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Publication numberUS3754340 A
Publication typeGrant
Publication dateAug 28, 1973
Filing dateAug 11, 1971
Priority dateAug 11, 1971
Publication numberUS 3754340 A, US 3754340A, US-A-3754340, US3754340 A, US3754340A
InventorsPais G
Original AssigneePais G
Export CitationBiBTeX, EndNote, RefMan
External Links: USPTO, USPTO Assignment, Espacenet
Devices for attaching heels to shoe soles
US 3754340 A
A device for coupling the sole and heel of a shoe comprising a plate which is secured adjacent to the sole and which has a shank extending rearwardly to engage the heel. The shank has a hook which is adapted to be received in a recess in the heel to retain it in position.
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Description  (OCR text may contain errors)

United States Patent [191 Pais [451 Aug. 28, 1973 1 DEVICES FOR ATTACHING HEELS T0 2.795.867 6/1957 Zuckerman et a1 36/42 SHOE SOLES 1,931,044 10/1933 Veling et a]. 36/42 [76] Inventor: Giuseppe Pals, 15 Chausee de Chatelet, Gilly, Belgium [22] Filed: Aug. 11, 1971 {21] Appl. No.: 170,861

[30} Foreign Application Priority Data Sept. 30, 1970 Belgium .2503

[52] U.S. Cl. 36/42 [51] Int. Cl A431) 21/36 [58] Field of Search 36/34 A, 42

[56} References Cited UNITED STATES PATENTS 1,333,138 3/1920 Snider et a1 36/42 2,233,250 2/1941 Easton 36/42 2,544,878 3/1951 Dratler 36/34 A X FOREIGN PATENTS OR APPLICATIONS 1,409,019 7/1965 France 36/42 207,368 2/1909 Germany t. 36/42 Primary Examiner-Alfred R. Guest Attorney-Arthur H. Seidel, Joel S. Goldhammer et a1.

[ 5 7] ABSTRACT A device for coupling the sole and heel of a shoe comprising a plate which is secured adjacent to the sole and which has a shank extending rearwardly to engage the heel. The shank has a hook which is adapted to be received in a recess in the heel to retain it in position.

1 Claim, 6 Drawing Figures Patented Aug. 28, 1913 FIG 1.

DEVICES FOR ATTACHING HEELS TO SHOE SOLES This invention relates to a device for coupling a sole and a shoe heel, said device comprising an elongated plate used as shank which extends up to adjacent the sole back end, said plate having in that area facing the heel, an edge displaced towards the heel and outwards of the shoe, the heel having along the upper surface thereof engaging the sole, a circumferential rim open on the heel side directed towards the shoe instep, which rim is displaced towards the sole and outwards, said plate edge entering slidingly said rim, said plate being moreover provided with a resilient locking means co operating with a recess provided in the heel upper surface.

Even when the most usual way for repairing and manufacturing women shoe heels lies in having a shoemaker replace the lower layer of the heel, it often occurs that the complete shoe heel has to be replaced because said heel is damged all over the circumference thereof. With the standard mounting of the heels, this means heavy work for the shoemaker, which results in high costs for the repair.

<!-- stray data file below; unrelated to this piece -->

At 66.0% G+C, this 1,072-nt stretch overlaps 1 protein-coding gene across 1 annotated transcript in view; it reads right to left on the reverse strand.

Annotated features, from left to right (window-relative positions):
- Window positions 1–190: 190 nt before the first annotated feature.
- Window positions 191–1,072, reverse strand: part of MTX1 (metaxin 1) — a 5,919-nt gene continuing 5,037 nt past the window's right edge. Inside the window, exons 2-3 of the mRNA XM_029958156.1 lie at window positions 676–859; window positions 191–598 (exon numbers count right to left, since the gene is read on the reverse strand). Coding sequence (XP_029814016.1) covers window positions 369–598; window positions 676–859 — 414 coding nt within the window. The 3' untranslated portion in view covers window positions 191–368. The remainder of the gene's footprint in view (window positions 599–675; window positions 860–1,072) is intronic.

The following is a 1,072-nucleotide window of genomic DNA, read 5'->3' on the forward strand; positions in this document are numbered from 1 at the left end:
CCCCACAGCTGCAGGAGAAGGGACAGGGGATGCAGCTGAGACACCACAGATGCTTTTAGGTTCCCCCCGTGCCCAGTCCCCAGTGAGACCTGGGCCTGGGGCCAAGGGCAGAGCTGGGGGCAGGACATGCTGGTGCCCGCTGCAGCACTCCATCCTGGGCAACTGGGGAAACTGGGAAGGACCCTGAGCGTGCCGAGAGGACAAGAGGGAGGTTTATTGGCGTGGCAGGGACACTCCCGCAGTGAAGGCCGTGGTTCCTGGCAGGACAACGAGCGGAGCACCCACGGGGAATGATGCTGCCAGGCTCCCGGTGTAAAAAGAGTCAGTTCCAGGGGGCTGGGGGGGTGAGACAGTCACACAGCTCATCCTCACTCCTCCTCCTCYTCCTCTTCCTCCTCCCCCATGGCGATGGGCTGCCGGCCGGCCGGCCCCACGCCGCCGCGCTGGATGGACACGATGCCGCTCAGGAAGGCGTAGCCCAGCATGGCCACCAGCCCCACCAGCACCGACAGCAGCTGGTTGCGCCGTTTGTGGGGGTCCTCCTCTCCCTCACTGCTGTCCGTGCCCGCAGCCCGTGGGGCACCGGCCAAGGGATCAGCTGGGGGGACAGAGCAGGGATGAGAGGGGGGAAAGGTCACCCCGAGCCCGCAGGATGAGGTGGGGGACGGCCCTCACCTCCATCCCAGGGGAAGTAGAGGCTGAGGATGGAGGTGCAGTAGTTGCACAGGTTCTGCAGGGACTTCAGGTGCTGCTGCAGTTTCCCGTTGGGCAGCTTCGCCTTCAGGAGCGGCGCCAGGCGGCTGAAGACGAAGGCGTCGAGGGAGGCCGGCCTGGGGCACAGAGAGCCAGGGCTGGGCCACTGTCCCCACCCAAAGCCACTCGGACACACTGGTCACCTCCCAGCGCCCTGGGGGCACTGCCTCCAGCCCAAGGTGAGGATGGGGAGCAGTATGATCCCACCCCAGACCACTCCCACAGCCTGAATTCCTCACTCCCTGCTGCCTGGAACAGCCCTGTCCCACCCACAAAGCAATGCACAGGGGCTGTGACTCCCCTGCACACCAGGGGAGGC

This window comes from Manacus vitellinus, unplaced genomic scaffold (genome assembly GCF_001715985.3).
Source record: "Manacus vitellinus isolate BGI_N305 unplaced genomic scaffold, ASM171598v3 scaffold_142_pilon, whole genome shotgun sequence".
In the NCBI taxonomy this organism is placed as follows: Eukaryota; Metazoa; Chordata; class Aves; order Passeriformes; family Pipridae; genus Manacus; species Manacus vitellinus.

The invention relates to improvements to devices for attaching the heel to shoe soles, providing a high simplicity both in the manufacturing and in the use of such devices, with the result that the user may by herself proceed with the replacement of her shoe heels without resorting to tools. The manufacturer of shoes provided with the improvements according to the invention will advantageously add to the box containing a new pair of shoes, a plurality of replacement heels which will simplify the maintenance and also the sale of the shoes.

For this purpose according to the invention, a small spacing plate is sandwiched between the undisplaced plate portion facing the heel, and the sole.

Preferably the heel comprises a plastic core the upper surface of which is provided with said open circumferential rim.

In such an embodiment, said small'plate allows to reach a suitable spacing between on the one hand the small plate edge entering the rim of the heel upper surface and on the other hand, the sole plane, thus avoiding a difficult industrial making of the plate.

In a preferred embodiment of the invention, the locking means is comprised of a tab or strip cut out from the plate, which tab ends in a hook curved towards the instep.

Other details and features of the invention will stand out from the description given below by way of non limitative example and with reference to the accompanying drawings, in which FIGS. 1 and 2 each show a plan view of an element which is part of a coupling device according to the invention between a heel and a shoe sole.

HO. 3 is an elevation view in section of the elements shown in FlGS. l and 2, as associated to the shoe sole to which the heel has not yet been connected.

FIG. 4 is an elevation view in section of a heel having complementary coupling means, as associated with the element shown in FIG. 1.

FIG. 5 is a plan view of the heel shown in FIG. 4.

FIG. 6 is a view of the heel shown in FIG. 4, along arrow VI.

in the various figures, the same reference numerals pertain to similar elements.

In the figures, l l is shown the upper of a shoe, in 2 the wearing sole, in 3 the insole to which is associated in the usual way the half sole 3', and in 4 the heel.